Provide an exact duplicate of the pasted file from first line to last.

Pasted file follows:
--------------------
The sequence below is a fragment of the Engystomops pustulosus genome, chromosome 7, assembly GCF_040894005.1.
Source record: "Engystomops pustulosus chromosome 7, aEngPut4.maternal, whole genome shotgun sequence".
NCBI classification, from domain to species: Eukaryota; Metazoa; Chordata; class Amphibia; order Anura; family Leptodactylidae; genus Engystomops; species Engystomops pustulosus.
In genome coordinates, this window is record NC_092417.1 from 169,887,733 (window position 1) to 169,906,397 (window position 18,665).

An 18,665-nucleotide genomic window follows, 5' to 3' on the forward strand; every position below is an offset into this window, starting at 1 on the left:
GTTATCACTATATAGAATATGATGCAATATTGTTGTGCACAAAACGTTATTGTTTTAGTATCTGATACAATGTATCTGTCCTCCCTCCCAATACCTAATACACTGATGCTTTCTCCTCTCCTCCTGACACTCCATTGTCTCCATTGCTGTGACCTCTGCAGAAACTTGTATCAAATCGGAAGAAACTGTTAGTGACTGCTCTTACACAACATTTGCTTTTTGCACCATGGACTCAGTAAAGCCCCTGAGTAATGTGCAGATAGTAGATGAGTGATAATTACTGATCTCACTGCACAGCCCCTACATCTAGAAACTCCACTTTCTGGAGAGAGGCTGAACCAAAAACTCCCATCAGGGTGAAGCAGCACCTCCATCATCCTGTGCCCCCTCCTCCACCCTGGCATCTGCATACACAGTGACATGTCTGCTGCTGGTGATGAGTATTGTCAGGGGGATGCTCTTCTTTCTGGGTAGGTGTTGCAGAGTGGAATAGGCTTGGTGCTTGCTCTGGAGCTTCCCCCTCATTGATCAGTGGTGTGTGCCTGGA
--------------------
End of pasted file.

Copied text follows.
The sequence below is a fragment of the Engystomops pustulosus genome, chromosome 7, assembly GCF_040894005.1.
Source record: "Engystomops pustulosus chromosome 7, aEngPut4.maternal, whole genome shotgun sequence".
NCBI classification, from domain to species: Eukaryota; Metazoa; Chordata; class Amphibia; order Anura; family Leptodactylidae; genus Engystomops; species Engystomops pustulosus.
In genome coordinates, this window is record NC_092417.1 from 169,887,733 (window position 1) to 169,906,397 (window position 18,665).

An 18,665-nucleotide genomic window follows, 5' to 3' on the forward strand; every position below is an offset into this window, starting at 1 on the left:
GTTATCACTATATAGAATATGATGCAATATTGTTGTGCACAAAACGTTATTGTTTTAGTATCTGATACAATGTATCTGTCCTCCCTCCCAATACCTAATACACTGATGCTTTCTCCTCTCCTCCTGACACTCCATTGTCTCCATTGCTGTGACCTCTGCAGAAACTTGTATCAAATCGGAAGAAACTGTTAGTGACTGCTCTTACACAACATTTGCTTTTTGCACCATGGACTCAGTAAAGCCCCTGAGTAATGTGCAGATAGTAGATGAGTGATAATTACTGATCTCACTGCACAGCCCCTACATCTAGAAACTCCACTTTCTGGAGAGAGGCTGAACCAAAAACTCCCATCAGGGTGAAGCAGCACCTCCATCATCCTGTGCCCCCTCCTCCACCCTGGCATCTGCATACACAGTGACATGTCTGCTGCTGGTGATGAGTATTGTCAGGGGGATGCTCTTCTTTCTGGGTAGGTGTTGCAGAGTGGAATAGGCTTGGTGCTTGCTCTGGAGCTTCCCCCTCATTGATCAGTGGTGTGTGCCTGGA